4 iul. 2009

Hire Doug!

Doug Winfield, who until recently was a VP of Digital Strategies at Waggener Edstrom, applied for a job at SHIFT Communications, but he didn't send out a resume like the average Joe. Using Facebook's precisely targeted advertising, he caught the attention of the entire SHIFT office through this ad which appeared in their Facebook sidebar.

pic via

7 iun. 2009

How big is Wikipedia anyway?

3 iun. 2009

Are you suffering from IOS?

Take a look . It may not be too late

31 mai 2009

Which blogs should we read?

PR Reader’s Choice Blog Awards announced its shortlist:

30 mai 2009

For 2 months, Bucharest stopped breathing

...at Olimpiadele Comunicarii (for team Jack).

In the past 2 months, we "created" an agency, formed a team and completed 2 campaigns. In other words, we competed at Olimpiadele Comunicarii.
After good times, sleepless nights, running in circles and brainstorming all day long, we made it to the podium, second place to be exact, with this campaign:

6 mar. 2009


Skittles thought social media would be like stealing candy from a baby, but this time the baby fought back.

It all started Monday morning when all visitors trying to access the official Skittles site found themselves looking at a Twitter search page.

The “Chat the Rainbow” slogan was supposed to encurage visitors to share their thoughts on Skittles, so that the Twitter stream would look more like a story made of 140 character-long bits.

This PR stunt was cleaver in theory- getting people to talk about your brand in a new, exciting and different way. But what Skittles omitted in practice was the very essence of social media (and Twitter in particular)- actively engaging, interacting with the community.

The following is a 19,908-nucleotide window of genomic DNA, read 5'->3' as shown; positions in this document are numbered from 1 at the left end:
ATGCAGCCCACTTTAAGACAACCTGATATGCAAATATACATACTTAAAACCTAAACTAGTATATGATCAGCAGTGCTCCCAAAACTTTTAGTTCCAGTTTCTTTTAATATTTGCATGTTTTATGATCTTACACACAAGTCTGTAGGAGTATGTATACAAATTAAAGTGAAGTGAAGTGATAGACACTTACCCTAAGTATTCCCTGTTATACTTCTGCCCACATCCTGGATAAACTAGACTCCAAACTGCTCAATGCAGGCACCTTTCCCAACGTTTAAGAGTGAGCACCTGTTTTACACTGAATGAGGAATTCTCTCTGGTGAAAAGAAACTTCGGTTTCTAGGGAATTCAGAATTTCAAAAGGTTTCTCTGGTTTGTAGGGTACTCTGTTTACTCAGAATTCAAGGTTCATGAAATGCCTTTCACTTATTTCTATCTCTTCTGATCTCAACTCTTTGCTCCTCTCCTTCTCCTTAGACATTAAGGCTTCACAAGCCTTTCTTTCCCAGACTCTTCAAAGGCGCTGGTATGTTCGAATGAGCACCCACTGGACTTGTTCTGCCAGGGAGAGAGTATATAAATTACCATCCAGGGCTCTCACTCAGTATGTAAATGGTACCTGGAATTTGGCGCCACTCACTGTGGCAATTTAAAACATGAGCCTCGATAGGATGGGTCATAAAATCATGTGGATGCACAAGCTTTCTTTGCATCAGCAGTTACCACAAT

People don’t just settle for information anymore, they want a human face to go with it; they want conversations, answers tailored to their needs and wishes.

When brands like Starbucks, Whole Foods, Home Depot and even Kodak choose to connect, listen, engage and bring value to their consummers, you can’t afford to do it wrong.

Sure, Skittles covered all the bases (again- in theory)- from Twitter to Facebook and from Flickr to Youtube, but a closer look unveils the lack of implication and communication with the communities they entered.

As for the Twitter stream, the lack of filters and no way of moderating tweets, the Skittles campaign opened the door to some very offensive tweets right on their homepage; moreover, visitors looking for actual information about Skittles products easily got frustrated by the effort of “digging” through pages and pages of spam in order to find the relevant bits of information they were looking for.

Due to the backfire of the Twitter experiment, Skittles moved their homepage to Facebook and later on Wikipedia, failing to adapt to the new conditions. Now, the Skittles social media campaign has become a case study on how to fail in social media. Lesson learned?

1 mar. 2009

Evan Williams on what's behind Twitter's explosive growth